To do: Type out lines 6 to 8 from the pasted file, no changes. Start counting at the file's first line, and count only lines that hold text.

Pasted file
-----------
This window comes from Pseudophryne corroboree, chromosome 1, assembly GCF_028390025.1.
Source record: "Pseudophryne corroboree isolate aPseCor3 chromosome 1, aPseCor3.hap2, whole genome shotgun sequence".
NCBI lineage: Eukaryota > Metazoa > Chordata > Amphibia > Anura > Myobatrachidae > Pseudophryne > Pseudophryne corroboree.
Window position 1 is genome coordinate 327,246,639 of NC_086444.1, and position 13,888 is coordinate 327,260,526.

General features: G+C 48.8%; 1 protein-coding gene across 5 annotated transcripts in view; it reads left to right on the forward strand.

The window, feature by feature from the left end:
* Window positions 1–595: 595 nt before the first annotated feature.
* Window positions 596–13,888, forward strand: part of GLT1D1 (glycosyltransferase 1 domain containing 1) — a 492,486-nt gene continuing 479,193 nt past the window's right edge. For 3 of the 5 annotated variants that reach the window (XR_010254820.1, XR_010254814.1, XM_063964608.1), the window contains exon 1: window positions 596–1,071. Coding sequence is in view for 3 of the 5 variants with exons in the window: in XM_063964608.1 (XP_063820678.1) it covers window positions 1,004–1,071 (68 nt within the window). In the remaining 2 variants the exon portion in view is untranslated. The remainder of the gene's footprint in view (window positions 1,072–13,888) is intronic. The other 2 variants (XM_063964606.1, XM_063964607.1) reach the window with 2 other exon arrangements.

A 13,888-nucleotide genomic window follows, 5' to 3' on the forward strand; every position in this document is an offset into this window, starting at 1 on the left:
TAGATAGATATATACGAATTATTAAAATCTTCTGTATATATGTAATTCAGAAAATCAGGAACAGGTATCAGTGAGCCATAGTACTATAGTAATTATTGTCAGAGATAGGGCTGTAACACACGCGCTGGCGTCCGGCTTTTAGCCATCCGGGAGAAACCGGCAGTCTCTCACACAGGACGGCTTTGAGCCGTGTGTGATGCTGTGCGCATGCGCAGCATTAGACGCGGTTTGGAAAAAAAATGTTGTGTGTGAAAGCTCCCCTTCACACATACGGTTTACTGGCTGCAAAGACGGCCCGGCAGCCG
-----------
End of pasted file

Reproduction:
The window, feature by feature from the left end:
* Window positions 1–595: 595 nt before the first annotated feature.
* Window positions 596–13,888, forward strand: part of GLT1D1 (glycosyltransferase 1 domain containing 1) — a 492,486-nt gene continuing 479,193 nt past the window's right edge. For 3 of the 5 annotated variants that reach the window (XR_010254820.1, XR_010254814.1, XM_063964608.1), the window contains exon 1: window positions 596–1,071. Coding sequence is in view for 3 of the 5 variants with exons in the window: in XM_063964608.1 (XP_063820678.1) it covers window positions 1,004–1,071 (68 nt within the window). In the remaining 2 variants the exon portion in view is untranslated. The remainder of the gene's footprint in view (window positions 1,072–13,888) is intronic. The other 2 variants (XM_063964606.1, XM_063964607.1) reach the window with 2 other exon arrangements.